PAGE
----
We know that $\widetilde{O}(f(n))$$O$ with a tilde above it — which means $O(f(n) \text {polylog}(f(n)))$, i.e., $O(f(n) (\log f(n))^k)$ for some $k$.

Also I have seen in Wikipedia that $n2^n=\widetilde{O}(2^n).$

My question is that if $\text{poly}(n) \space 2^{xn}\leq2^{yn}$ then how it implies $x\leq y$? I have seen many places this types of inequality holds. How the calculation is happening here by which we get $x\leq y$?

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    $\begingroup$ If $k, a, b$ are constants such that $0 < a < b$, then $n^k 2^{an} << 2^{bn}$. I don't know what you mean by "get x = y". $\endgroup$
    – Stef
    Feb 9 at 7:51
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    $\begingroup$ Then what implies $a < b$? How what? I don't understand your question. $\endgroup$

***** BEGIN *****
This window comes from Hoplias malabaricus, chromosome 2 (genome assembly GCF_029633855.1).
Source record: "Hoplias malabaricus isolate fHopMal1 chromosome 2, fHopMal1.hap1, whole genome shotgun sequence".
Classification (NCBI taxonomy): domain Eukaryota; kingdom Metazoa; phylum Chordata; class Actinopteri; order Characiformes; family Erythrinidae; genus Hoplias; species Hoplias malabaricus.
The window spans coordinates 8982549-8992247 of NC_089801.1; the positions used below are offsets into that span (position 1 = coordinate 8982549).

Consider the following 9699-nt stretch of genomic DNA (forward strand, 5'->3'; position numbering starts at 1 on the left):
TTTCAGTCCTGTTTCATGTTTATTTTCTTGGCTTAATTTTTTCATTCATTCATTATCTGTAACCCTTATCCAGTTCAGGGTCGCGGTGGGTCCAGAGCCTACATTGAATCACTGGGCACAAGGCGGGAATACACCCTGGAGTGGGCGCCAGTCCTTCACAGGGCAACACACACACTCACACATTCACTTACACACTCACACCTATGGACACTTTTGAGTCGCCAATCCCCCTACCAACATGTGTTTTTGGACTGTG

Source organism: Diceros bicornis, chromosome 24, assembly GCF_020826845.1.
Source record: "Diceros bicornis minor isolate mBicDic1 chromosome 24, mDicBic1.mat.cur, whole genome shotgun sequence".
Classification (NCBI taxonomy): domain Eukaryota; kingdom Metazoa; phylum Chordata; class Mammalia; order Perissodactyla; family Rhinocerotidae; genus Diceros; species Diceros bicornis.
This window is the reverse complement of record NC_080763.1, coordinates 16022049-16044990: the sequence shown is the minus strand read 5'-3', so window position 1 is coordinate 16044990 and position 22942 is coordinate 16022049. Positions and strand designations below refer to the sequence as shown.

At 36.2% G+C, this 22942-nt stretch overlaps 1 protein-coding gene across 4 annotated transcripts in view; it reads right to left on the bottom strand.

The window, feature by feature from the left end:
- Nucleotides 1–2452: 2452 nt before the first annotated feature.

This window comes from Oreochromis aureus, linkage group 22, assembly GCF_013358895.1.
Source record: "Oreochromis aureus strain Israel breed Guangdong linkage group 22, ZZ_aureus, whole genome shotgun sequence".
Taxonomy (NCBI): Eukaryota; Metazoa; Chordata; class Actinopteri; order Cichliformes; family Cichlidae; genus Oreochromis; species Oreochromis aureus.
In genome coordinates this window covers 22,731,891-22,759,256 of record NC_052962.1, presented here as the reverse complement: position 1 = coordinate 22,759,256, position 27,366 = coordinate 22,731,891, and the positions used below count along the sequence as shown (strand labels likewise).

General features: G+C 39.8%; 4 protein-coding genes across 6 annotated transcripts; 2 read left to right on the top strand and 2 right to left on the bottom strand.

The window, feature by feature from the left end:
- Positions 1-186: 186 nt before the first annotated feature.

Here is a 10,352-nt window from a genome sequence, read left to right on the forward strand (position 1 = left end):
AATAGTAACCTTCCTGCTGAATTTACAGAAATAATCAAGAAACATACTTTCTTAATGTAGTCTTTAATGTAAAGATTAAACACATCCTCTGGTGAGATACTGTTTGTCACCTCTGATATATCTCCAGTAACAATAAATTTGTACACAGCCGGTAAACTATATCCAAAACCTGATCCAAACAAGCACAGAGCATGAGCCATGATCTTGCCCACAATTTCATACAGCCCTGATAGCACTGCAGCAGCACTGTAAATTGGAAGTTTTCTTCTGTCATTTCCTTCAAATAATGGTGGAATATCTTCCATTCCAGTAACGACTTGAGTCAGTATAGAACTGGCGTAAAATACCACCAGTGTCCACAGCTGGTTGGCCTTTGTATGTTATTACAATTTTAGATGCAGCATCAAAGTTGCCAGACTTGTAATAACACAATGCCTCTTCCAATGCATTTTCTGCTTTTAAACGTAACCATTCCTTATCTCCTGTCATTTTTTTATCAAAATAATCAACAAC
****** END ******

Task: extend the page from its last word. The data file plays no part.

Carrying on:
– Stef
    Feb 9 at 8:01
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    $\begingroup$ Alright. So first note that $\operatorname{poly}(n) 2^{an} \leq 2^{bn}$ is equivalent to $\operatorname{poly}(n) \leq 2^{(b-a)n}$. But if $b-a < 0$, then $2^{(b-a)n} < 1$ for all positive $n$. Since $\operatorname{poly}(n) > 1$ for $n$ big enough, we must have $b - a > 0$. $\endgroup$
    – Stef
    Feb 9 at 8:15
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    $\begingroup$ Basically, you need to see what the limit $\lim_{n\rightarrow\infty} \frac{2^{n(x+\epsilon)}}{n^k2^{nx}}$ evaluates to for any $k,\epsilon\ge0$. $\endgroup$
    – rus9384
    Feb 9 at 11:18
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    $\begingroup$ @rus9384 Showing direction $b > a \implies \exists N, \forall n > N, n^k 2^{an} < 2^{bn}$, yes, is showing that polynomials are dominated by exponentials in the neighbourhood of infinity; but the reverse direction is much easier; to show direction $n^k 2^{an} < 2^{bn} \implies b > a$, suffices to say that function $x \mapsto 2^x$ is increasing. $\endgroup$
    – Stef
    Feb 9 at 12:19


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